Hello Sailor's time in the sun saw them spending time in Ponsonby, LA and Sydney, becoming a legendary live act, and releasing an iconic debut album. This collection features documentary Sailor's Voyage, founder member Harry Lyon's account of the birth of the band, and tracks from Hello Sailor, both together and apart. Some of the solo songs were incorporated into the group's live set after they reunited. Included are 'Blue Lady', 'New Tattoo' and 'Gutter Black’, later reborn on TV's Outrageous Fortune.
Low-tech legend Chris Knox is an accomplished musician, cartoonist, critic, filmmaker, and jandal wearer. As this collection demonstrates, his genius takes flight in the DIY aesthetic of his music videos. As Flying Nun founder Roger Shepherd says in his backgrounder, “this is a unique and important collection of work perfectly illustrating what is possible with the barest of resources and a free-wheeling imagination”. Russell Brown adds his view here. Alongside music videos, the collection also includes interviews with Knox and profiles of bands Toy Love and Tall Dwarfs.
This edition of the 1987 Inspiration series on Kiwi artists looks at potter James (Jim) Greig, and his search for the “spark of life” found in clay. The Peter Coates-directed documentary visits Greig’s Wairarapa studio to interview him and his wife Rhondda, also an artist. Greig’s influences are surveyed: the work of Kiwi potter Len Castle, nature, orphanhood, and Japan (where his work achieved renown). The film captures the visceral process of making large works for a Wellington City Gallery exhibition. Greig died of a heart attack, aged 50, while this film was being made.
A look at the world of body piercing, from the everyday to the extreme. In the documentary an expert suggests that people pierce their bodies for three reasons: for aesthetics, for their ego, or to enhance their sexuality. A range of views about piercing are expressed, from those who love it to those who find it ugly or intimidating. Watch for Dean (who clearly loves his piercings) who bungy jumps with large meat hooks piercing the skin on his back. Piercing was another topic-based documentary made for TV3's Inside New Zealand series.
In this 1985 Kaleidoscope edition, reporter Terry Carter meets many of those behind Auckland's 80s construction boom, and examines a cityscape where old landmarks are rapidly being demolished and replaced by mirror glass high-rises. Interviewees include property developers of the day like Mainzeal and Chase Corporation’s Seph Glew; a councillor who argues that commercial interests are dominating; and architect Ivan Mercep and interior designer Peter Bromhead, who critique the buildings’ architectural and civic qualities and their “Dallas TV set” aesthetics.
Chris Knox mines his immediate, 1981-era surroundings for this elaborate stop-motion clip. Record players go crazy, sleeping bags swallow people, and hardly anyone on screen seems to have a face. On the telly are Springboks and protests, plus the Ready to Roll top 20 countdown. And all this unravels a full two decades before editing programme Final Cut Pro made homespun hip again, and directors like Michel Gondry (The Science of Sleep) started popularising the craft aesthetic.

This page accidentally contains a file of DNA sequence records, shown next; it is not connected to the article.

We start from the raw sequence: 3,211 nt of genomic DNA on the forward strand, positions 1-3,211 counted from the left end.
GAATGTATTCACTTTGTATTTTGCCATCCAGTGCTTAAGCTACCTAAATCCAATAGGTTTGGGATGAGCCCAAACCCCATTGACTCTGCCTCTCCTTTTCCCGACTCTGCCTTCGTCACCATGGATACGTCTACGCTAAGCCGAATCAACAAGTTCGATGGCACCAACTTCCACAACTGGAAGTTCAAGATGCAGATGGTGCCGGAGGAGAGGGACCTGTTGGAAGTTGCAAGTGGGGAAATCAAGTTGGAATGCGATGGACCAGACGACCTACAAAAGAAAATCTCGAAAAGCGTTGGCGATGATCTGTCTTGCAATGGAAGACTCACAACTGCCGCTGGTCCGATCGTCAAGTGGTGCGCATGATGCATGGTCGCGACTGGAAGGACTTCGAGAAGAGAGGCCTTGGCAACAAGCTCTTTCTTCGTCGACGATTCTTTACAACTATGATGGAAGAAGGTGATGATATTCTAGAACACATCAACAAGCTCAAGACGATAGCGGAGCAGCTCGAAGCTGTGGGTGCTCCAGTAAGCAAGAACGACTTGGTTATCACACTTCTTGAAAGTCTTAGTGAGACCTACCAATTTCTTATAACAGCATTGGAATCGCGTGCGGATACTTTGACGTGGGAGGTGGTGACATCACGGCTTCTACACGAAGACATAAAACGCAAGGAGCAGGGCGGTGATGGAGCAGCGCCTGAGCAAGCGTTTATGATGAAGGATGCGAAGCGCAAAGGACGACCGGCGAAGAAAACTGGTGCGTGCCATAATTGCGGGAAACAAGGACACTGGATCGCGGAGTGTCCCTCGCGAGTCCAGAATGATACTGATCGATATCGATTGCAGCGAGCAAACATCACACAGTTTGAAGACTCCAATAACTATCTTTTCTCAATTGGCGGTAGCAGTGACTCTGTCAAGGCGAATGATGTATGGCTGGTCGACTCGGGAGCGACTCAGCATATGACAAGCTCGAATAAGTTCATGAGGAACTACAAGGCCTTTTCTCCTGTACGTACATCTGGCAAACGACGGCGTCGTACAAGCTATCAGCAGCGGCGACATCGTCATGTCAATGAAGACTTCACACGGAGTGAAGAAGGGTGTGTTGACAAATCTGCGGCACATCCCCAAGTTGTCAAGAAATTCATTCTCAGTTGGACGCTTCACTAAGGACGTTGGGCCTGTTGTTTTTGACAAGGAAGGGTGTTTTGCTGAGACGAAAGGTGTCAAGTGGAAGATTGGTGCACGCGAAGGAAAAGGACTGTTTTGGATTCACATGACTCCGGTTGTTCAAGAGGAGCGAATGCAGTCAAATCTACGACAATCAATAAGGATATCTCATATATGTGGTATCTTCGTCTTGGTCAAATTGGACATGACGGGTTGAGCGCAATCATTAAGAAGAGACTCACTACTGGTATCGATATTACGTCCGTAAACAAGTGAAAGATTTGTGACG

'Odyssey' is the second single for Ruby Frost (a musical persona created by Auckland singer-songwriter Jane de Jong). With a wink and nod to the DIY craft aesthetic, director Veronica Crockford-Pound’s video presents West Auckland's Bethells Beach as an alien landscape inhabited by exotic, glitter-faced creatures. Accordingly the subject matter of this electro-pop odyssey is more of the space variety than Homeric; but, for all of the astral imagery, the journey in question is actually about de Jong rediscovering her creativity after difficult times.
Three-piece alt-rockers Decortica arrived, as the title suggests, looking to make a statement with 2008 debut album, A New Aesthetic. Recorded in Raglan under the guidance of esteemed producer David Holmes (Jakob, Battle Circus and Gramsci), the post-grunge album has been described as a "bold proclamation" aimed at "embracing the ideals of dynamism and questioning dated concepts". Two of its singles 'Peace May Come' and 'Macchina' were staples in music channel video rotations throughout the latter half of 2008.
Platetechtonics continues a collaboration between Salmonella Dub and director Steve Scott. The everyman from Salmonella Dub video Problems features, in this case in a more cartoon-like form. But the cheery aesthetic belies a cautionary tale of genetic modification, mutations and monsters. A hooky brass section functions as a warning alarm for our hallucinating protagonist, shortly before monsters of his own creation overrun his Eden-like home planet. Micro and macro cross section views highlight the consequences of our scientist's wayward experiment.
Utilising split screen and a home movie-style aesthetic, this video for this Benny Tipene single practically screams summer. Starring Tipene and friends out on a road trip in the sun, the video has the crew playing in the grass, swimming and sailing, and eating fruit by the water. The single saw plenty of airplay off its December 2013 release, helped in part by its use in a Coca-Cola advertising campaign at the time. The song appeared on EP Toulouse, which was nominated for Album of the year at the 2014 New Zealand Music Awards.